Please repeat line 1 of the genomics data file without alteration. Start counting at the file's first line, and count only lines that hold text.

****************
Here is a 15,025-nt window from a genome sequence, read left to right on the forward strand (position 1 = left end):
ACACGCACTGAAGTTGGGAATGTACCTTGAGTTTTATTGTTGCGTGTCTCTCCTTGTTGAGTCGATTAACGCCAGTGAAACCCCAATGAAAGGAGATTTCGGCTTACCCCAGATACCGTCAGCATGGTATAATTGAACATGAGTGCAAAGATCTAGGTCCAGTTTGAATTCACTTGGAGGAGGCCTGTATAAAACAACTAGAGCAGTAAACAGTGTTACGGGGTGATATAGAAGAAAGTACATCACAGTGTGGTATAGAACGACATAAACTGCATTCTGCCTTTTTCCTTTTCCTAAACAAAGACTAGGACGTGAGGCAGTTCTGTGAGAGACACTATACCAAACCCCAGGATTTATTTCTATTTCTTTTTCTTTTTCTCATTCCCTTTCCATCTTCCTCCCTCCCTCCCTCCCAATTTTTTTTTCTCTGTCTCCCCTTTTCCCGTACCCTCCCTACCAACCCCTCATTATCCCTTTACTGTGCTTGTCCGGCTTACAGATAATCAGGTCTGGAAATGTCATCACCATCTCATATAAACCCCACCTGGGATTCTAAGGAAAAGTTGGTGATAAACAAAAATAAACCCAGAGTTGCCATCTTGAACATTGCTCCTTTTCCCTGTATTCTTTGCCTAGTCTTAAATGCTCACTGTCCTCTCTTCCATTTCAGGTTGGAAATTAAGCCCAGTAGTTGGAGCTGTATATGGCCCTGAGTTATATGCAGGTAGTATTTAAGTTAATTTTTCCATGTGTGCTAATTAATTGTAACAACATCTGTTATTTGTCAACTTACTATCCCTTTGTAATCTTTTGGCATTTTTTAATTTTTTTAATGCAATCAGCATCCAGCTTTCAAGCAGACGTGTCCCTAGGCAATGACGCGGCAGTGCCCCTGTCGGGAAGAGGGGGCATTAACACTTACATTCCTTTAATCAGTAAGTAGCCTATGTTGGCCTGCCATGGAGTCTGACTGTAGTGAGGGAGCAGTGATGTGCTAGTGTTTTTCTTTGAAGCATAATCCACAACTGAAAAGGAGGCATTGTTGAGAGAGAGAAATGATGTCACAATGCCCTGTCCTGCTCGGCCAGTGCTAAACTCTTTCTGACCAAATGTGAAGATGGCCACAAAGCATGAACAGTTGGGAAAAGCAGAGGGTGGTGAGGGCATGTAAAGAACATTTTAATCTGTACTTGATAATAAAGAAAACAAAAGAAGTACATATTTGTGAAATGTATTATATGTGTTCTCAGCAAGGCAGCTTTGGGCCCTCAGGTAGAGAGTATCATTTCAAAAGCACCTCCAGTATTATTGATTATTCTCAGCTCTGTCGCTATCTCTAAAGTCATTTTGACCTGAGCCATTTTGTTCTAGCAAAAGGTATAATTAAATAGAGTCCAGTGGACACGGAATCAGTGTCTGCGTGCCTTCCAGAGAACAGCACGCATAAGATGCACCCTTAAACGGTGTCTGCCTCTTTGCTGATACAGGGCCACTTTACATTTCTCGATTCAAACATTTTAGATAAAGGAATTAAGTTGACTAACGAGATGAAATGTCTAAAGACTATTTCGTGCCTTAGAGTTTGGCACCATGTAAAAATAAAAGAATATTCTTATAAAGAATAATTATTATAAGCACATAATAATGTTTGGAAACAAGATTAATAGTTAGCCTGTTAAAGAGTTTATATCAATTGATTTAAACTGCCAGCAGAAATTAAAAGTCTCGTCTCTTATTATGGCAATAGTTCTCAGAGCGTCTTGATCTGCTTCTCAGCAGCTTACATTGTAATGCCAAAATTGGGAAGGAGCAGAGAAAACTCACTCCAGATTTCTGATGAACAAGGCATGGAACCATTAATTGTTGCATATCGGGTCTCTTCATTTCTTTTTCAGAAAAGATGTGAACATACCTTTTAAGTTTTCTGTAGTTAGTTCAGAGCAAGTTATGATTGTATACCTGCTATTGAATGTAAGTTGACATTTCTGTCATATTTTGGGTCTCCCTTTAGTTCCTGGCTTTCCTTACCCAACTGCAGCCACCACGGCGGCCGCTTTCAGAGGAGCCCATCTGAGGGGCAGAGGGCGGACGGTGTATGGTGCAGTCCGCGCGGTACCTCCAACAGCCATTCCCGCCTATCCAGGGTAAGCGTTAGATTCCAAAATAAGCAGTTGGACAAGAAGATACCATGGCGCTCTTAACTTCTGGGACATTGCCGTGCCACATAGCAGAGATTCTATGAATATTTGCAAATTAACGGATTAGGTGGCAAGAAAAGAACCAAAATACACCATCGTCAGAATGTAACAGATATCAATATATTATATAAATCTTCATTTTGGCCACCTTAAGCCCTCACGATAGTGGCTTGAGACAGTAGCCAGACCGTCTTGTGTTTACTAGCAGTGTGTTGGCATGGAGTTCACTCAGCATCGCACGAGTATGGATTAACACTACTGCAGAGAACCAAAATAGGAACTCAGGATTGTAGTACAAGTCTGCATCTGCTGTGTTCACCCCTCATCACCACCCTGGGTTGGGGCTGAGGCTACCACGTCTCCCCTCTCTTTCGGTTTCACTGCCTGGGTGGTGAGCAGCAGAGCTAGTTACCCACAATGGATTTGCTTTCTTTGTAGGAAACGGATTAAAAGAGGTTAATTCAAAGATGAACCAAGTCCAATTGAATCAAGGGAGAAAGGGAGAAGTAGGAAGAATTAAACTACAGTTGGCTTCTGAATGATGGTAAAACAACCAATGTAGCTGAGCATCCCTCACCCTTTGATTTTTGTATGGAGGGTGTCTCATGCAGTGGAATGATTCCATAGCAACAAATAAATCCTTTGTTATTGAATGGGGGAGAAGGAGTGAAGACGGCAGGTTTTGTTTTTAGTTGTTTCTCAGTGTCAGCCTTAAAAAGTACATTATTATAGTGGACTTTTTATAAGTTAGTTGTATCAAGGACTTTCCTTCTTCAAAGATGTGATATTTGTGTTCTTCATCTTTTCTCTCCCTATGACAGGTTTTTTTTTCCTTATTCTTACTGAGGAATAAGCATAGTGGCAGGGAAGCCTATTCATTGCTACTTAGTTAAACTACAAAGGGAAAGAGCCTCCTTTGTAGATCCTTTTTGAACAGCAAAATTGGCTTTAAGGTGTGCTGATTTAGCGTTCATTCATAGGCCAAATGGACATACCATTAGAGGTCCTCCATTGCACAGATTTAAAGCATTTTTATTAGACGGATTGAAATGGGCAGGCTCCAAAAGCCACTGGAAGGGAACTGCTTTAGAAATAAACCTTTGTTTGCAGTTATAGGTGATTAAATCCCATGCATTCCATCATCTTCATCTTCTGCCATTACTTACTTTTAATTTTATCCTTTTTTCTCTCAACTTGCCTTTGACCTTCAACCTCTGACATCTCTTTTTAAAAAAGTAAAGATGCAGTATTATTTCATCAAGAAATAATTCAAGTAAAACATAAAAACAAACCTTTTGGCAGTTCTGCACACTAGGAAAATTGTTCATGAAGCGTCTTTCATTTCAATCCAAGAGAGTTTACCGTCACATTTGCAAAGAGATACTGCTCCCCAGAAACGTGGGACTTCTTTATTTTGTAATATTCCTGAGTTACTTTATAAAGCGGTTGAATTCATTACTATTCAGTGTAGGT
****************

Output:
Here is a 15,025-nt window from a genome sequence, read left to right on the forward strand (position 1 = left end):